A police officer in an unmarked police car stopped the car and questioned her telling the driver to stay away while she was grilled, she said. Holly said the officer pulled her aside and asked how she ordered the vehicle and whether they had agreed a set price before the journey.
When she said “it (the¬†Uber¬†app) tells me at the end”, the officer turned his attention to the driver.
Holly said the officer told her that¬†Uber¬†was illegal in New¬†Zealand.
It’s not, but the manner of billing passengers is what has caused contention. Uber¬†operates as a private hire service which means the fare has to be set at the time of booking, rather than using a meter.
Police have confirmed they have stopped several¬†Uber¬†drivers and charged them or issued them infringement notices for using their¬†smartphone app as a meter – a breach that would make them subject to taxi regulations. ¬† ¬† Read more »
It hasn’t really rained in most of the country for damn near two weeks.
The weather forecasters got it wrong over New Year, and basically the roads have been dry for the whole holiday period.
The police have focussed on speeding, so much so that the average holiday speed on the open road is adding hours to trips.
And yet the road toll is now double what it was last year and will likely be more than that with one day left.
The holiday road toll now stands at 14 – double last year’s – with the latest fatality occurring after a car hit a tree in Canterbury last night, killing its male driver.
The Toyota saloon ran off on Lake Road at Leeston, near Lake Ellesmere, and struck a tree at around 11.20pm. The driver, who is expected to be named later today, was found dead at the scene, police said.
With many holiday-makers preparing to head home, the nation’s road policing chief, Assistant Commissioner Dave Cliff, issued a plea for drivers to be vigilant. “Families have enjoyed time away and now they should give themselves plenty of time to reach their destination,” he said.
They’ll need plenty of time because the cops have parked themselves at the end of every passing lane, frightened drivers so much they drive between 80-95km/h…and all for nothing.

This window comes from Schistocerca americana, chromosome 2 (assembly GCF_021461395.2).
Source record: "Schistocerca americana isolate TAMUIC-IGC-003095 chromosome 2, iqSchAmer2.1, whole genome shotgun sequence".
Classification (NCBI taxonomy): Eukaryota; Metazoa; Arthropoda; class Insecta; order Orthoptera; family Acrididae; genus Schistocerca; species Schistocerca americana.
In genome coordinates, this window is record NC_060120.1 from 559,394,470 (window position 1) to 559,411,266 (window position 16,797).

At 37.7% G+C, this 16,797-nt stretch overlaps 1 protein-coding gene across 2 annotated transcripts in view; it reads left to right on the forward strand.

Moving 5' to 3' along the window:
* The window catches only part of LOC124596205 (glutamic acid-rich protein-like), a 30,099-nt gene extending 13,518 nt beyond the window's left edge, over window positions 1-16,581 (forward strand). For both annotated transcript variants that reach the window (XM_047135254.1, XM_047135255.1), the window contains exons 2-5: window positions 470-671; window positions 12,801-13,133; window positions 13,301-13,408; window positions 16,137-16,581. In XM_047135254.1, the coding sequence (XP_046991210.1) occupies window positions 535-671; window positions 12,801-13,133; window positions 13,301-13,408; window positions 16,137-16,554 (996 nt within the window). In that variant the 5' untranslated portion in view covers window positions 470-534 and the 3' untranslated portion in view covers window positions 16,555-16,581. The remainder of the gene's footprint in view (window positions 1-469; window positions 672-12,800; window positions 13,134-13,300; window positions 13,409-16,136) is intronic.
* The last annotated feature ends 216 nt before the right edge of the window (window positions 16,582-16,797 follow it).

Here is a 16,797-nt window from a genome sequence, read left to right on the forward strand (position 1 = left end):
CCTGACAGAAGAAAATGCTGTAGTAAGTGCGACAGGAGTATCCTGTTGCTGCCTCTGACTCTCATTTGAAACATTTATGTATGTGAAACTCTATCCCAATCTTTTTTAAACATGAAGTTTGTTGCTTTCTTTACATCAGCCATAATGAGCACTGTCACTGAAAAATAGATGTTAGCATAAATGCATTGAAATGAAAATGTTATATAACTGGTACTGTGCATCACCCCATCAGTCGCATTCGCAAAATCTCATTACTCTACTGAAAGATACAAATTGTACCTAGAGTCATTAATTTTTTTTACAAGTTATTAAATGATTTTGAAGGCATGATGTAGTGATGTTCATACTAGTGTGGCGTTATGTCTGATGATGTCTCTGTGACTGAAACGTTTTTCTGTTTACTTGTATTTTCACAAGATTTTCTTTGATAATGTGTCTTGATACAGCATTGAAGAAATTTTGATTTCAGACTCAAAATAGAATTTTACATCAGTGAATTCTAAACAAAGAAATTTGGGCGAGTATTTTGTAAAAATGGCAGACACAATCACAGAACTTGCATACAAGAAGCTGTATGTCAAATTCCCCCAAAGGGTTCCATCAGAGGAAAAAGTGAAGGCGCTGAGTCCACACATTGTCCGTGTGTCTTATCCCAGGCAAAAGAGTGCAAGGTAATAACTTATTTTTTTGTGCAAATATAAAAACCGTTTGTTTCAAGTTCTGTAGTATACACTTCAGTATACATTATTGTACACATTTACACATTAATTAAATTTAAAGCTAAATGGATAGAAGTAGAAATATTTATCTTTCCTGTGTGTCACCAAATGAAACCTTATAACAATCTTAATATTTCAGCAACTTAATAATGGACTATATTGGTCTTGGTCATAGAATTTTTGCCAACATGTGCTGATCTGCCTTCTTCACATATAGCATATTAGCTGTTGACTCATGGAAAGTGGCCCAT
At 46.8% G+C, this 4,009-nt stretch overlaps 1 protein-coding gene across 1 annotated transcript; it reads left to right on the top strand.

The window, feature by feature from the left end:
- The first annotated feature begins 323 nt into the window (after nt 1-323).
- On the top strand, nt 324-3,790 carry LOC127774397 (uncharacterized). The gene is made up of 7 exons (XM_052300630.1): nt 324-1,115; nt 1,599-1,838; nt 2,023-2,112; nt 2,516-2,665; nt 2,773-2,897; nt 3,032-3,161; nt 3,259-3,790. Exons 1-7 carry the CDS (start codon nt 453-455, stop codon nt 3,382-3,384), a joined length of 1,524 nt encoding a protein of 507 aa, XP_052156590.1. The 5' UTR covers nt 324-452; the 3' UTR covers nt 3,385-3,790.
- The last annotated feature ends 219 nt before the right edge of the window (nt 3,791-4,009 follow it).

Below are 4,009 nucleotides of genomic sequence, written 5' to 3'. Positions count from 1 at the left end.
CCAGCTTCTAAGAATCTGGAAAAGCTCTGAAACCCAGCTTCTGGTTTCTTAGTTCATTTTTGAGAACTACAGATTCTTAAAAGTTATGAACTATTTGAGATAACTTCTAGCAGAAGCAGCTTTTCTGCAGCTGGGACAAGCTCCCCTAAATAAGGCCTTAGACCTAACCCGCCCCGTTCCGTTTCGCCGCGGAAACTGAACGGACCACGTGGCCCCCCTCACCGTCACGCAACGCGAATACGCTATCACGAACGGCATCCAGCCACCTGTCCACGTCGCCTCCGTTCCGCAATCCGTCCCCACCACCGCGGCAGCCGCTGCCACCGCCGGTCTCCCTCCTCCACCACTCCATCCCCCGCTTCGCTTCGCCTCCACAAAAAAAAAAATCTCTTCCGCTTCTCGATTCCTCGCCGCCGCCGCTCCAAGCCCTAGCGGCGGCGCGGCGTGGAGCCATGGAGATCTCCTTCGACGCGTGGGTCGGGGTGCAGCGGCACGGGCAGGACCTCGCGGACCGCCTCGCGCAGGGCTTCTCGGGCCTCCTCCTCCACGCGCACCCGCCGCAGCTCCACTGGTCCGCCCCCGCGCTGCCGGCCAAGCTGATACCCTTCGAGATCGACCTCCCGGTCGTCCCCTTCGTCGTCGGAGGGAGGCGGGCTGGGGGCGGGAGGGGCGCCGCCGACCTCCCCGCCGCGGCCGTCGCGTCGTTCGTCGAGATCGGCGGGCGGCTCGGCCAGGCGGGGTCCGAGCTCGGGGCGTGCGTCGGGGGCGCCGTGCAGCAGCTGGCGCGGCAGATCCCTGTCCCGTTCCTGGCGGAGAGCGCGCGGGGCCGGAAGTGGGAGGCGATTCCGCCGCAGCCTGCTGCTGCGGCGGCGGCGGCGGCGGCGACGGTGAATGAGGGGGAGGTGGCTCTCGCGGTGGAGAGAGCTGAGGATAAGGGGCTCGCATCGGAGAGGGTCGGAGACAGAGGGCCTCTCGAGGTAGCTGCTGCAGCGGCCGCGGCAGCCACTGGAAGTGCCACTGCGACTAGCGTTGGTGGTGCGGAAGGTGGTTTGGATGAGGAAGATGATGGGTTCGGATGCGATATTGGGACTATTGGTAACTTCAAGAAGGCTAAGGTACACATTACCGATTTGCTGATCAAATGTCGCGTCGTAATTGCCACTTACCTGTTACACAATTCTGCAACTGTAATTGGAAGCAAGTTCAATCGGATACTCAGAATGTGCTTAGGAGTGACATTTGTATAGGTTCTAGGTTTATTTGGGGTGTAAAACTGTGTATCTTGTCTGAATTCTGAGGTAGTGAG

Last year’s Christmas-New Year road toll was seven, from a total of 193 reported injury crashes. But the official holiday period was three days shorter than this year’s – which ends at 6am on Monday.
Judith Collins thinks it is time to arm the cops.
The sooks disagree, even arts, lifestyle, fitness and travel blogger, David Farrar, disagrees. He thinks it will lead to an arms race amongst the criminal fraternity.
I don’t know what planet he lives on but the criminals are already armed. ¬†Every time there is a drugs bust there are numerous firearms confiscated.
Another issue for police going into violent homes is how to keep themselves safe.
Police will often say that the most dangerous situations for them are family violence calls.
Every kitchen has knives, some homes have guns.
They don’t know what the layout of the home is, how many people are there, what reception they’ll get.
These days front-line police have access to tasers and better access to firearms. As we’ve seen lately, going into a hospital can lead to being shot at.
Even though police have access to firearms in their car lockboxes, I’m concerned that they too often feel that they can’t take them. ¬† Read more »
Even though GPS speedometers are clearly more accurate than those inside the car, the police aren’t going to accept GSP records¬†as evidence in speeding cases.
Typically, [inbuilt car] speedometers would give a faster reading so drivers were travelling slower than what was shown.
Many comments touched on the accuracy of GPS devices when it came to reading speed.
But yesterday a national police headquarters spokesperson said GPS devices were not a certified method of tracking speed.
“Given that a GPS is not accepted as a reliable means for proving a driver’s speed, police do not accept this as an excuse for speeding.
“GPS systems used for speed or locations can only be an indicator, not a source of absolute true information due to signal loss through buildings, terrain or weather conditions,” the spokesperson said.
Police detection devices, such as speed cameras and speed guns, were checked annually for accuracy, and were calibrated to strict international standards. Read more »